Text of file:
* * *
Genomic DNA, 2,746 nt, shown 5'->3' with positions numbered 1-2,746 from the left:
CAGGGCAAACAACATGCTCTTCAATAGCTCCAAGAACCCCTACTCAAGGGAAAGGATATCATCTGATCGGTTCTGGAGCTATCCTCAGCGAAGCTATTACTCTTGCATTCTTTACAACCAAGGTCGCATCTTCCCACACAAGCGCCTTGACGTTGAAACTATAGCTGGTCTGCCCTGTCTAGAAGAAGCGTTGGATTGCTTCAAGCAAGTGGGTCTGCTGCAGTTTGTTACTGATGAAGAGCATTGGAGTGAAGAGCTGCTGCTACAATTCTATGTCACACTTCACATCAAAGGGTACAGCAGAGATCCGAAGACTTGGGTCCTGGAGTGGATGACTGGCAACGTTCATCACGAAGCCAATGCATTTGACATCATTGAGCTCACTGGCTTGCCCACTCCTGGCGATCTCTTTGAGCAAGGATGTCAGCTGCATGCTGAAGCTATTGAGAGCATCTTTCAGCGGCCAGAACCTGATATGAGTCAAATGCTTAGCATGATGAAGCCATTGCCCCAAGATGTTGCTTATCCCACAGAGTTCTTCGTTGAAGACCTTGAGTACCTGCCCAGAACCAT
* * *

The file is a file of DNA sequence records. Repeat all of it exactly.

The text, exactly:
Genomic DNA, 2,746 nt, shown 5'->3' with positions numbered 1-2,746 from the left:
CAGGGCAAACAACATGCTCTTCAATAGCTCCAAGAACCCCTACTCAAGGGAAAGGATATCATCTGATCGGTTCTGGAGCTATCCTCAGCGAAGCTATTACTCTTGCATTCTTTACAACCAAGGTCGCATCTTCCCACACAAGCGCCTTGACGTTGAAACTATAGCTGGTCTGCCCTGTCTAGAAGAAGCGTTGGATTGCTTCAAGCAAGTGGGTCTGCTGCAGTTTGTTACTGATGAAGAGCATTGGAGTGAAGAGCTGCTGCTACAATTCTATGTCACACTTCACATCAAAGGGTACAGCAGAGATCCGAAGACTTGGGTCCTGGAGTGGATGACTGGCAACGTTCATCACGAAGCCAATGCATTTGACATCATTGAGCTCACTGGCTTGCCCACTCCTGGCGATCTCTTTGAGCAAGGATGTCAGCTGCATGCTGAAGCTATTGAGAGCATCTTTCAGCGGCCAGAACCTGATATGAGTCAAATGCTTAGCATGATGAAGCCATTGCCCCAAGATGTTGCTTATCCCACAGAGTTCTTCGTTGAAGACCTTGAGTACCTGCCCAGAACCAT